Place:Dominican Republic

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NameDominican Republic
Alt namesDominikanische Republiksource: Cassell's German Dictionary (1982) p 991
República Dominicanasource: Getty Vocabulary Program
República Dominicanasource: Wikipedia
République dominicainesource: UN Terminology Bulletin (1993) p 50
Santo Domingosource: Cambridge World Gazetteer (1990) p 174-176
TypeCountry
Coordinates19°N 70.667°W
source: Getty Thesaurus of Geographic Names
source: Family History Library Catalog


the text in this section is copied from an article in Wikipedia

The Dominican Republic is a nation on the island of Hispaniola, part of the Greater Antilles archipelago in the Caribbean region. The western three-eighths of the island is occupied by the nation of Haiti, making Hispaniola one of two Caribbean islands, along with Saint Martin, that are shared by two countries. Both by area and population, the Dominican Republic is the second largest Caribbean nation (after Cuba), with and an estimated 10 million people, one million of which live in the capital city, Santo Domingo.

Taínos inhabited what is now the Dominican Republic since the 7th century. Christopher Columbus landed on the island in 1492, and it became the site of the first permanent European settlement in the Americas, namely Santo Domingo, the country's capital and Spain's first capital in the New World. After three centuries of Spanish rule, with French and Haitian interludes, the country became independent in 1821. The ruler, José Núñez de Cáceres, intended that the Dominican Republic be part of the nation of Gran Colombia, but he was quickly removed by the Haitian government and "Dominican" slave revolts. Victorious in the Dominican War of Independence in 1844, Dominicans experienced mostly internal strife over the next 72 years, and also a brief return to Spanish rule. The United States occupation of 1916–1924, and a subsequent calm and prosperous six-year period under Horacio Vásquez Lajara, were followed by the dictatorship of Rafael Leónidas Trujillo Molina until 1961. The civil war of 1965, the country's last, was ended by a U.S.-led intervention, and was followed by the authoritarian rule of Joaquín Balaguer, 1966–1978. Since then, the Dominican Republic has moved toward representative democracy,[1] and has been led by Leonel Fernández for most of the time after 1996. Danilo Medina, the Dominican Republic's current president, succeeded Fernández in 2012, winning 51% of the electoral vote over his opponent ex-president Hipólito Mejía.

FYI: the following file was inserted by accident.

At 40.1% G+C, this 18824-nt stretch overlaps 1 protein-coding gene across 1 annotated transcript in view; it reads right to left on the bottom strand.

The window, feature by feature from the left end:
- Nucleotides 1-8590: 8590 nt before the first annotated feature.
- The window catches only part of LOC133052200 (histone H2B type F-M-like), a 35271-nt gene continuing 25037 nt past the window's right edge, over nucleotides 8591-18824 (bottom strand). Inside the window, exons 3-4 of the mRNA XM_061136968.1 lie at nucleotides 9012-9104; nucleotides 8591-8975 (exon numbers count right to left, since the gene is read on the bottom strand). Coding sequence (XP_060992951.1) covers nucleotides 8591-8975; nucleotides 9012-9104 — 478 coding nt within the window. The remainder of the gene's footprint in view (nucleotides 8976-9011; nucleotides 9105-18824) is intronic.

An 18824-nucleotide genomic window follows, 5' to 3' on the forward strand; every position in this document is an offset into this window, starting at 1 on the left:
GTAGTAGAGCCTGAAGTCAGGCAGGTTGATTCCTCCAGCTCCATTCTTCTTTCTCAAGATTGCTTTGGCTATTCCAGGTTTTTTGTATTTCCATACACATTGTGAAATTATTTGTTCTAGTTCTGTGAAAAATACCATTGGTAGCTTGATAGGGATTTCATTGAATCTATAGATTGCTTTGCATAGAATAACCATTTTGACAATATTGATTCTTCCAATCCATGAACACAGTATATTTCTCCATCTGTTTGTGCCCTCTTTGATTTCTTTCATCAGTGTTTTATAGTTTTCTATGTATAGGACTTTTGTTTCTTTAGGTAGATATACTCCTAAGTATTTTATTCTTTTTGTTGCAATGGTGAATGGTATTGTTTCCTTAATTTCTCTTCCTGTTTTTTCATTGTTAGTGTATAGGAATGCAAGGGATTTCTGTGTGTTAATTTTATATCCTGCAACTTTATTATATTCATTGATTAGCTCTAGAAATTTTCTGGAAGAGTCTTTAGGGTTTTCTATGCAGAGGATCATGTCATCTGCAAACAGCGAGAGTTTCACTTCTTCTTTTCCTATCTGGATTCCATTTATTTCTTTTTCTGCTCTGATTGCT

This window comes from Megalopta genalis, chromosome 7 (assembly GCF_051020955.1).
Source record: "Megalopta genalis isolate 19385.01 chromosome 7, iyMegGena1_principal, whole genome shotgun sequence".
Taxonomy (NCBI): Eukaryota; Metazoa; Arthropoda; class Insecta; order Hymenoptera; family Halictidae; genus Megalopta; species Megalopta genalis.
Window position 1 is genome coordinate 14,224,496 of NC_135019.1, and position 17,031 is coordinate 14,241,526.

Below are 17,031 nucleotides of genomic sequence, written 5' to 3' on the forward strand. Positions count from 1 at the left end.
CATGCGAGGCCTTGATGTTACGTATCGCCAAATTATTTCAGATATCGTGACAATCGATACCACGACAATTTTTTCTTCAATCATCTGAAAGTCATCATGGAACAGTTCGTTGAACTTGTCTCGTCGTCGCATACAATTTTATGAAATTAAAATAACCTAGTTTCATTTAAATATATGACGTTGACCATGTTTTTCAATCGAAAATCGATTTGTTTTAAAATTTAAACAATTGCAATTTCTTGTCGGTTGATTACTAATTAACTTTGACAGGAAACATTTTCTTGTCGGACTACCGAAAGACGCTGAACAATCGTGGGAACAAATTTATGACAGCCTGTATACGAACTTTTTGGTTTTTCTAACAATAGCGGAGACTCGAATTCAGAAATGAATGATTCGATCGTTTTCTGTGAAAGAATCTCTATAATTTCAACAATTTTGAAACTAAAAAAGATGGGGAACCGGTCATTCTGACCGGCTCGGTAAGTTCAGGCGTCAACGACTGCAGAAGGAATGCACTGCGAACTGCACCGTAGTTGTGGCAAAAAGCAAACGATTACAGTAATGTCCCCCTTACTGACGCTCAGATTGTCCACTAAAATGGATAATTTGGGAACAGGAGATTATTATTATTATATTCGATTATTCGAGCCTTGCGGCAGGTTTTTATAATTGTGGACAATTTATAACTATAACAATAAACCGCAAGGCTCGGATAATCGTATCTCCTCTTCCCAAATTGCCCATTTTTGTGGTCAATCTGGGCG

The Dominican Republic has the ninth largest economy in Latin America and the second largest economy in the Caribbean and Central American region. Though long known for sugar production, the economy is now dominated by services.[1] The country's economic progress is exemplified by its advanced telecommunication system, and transportation infrastructure.[2] Nevertheless, unemployment, government corruption, and inconsistent electric service remain major Dominican problems. The country also has "marked income inequality".[1] International migration affects the Dominican Republic greatly, as it receives and sends large flows of migrants. Haitian immigration and the integration of Dominicans of Haitian descent are major issues.[3] A large Dominican diaspora exists, mostly in the United States. They contribute to national development as they send billions of dollars to their families.[1]

The Dominican Republic is the most visited destination in the Caribbean. The year-round golf courses are among the top attractions on the island.[2] As one of the region's most geographically diverse countries, the Dominican Republic boasts the Caribbean's highest mountain peak, Pico Duarte, as well as the Caribbean's largest lake and lowest elevation, Lake Enriquillo. The island has an average temperature of and great biological diversity. The country is also home to the first cathedral, castle, monastery, and fortress in all of the Americas, located in Santo Domingo's Colonial Zone, an area declared as a World Heritage Site by UNESCO.[4][5] Music and sport are of great importance in the Dominican culture, with Merengue and Bachata as the national dance and music, and baseball as the favorite sport.[6]

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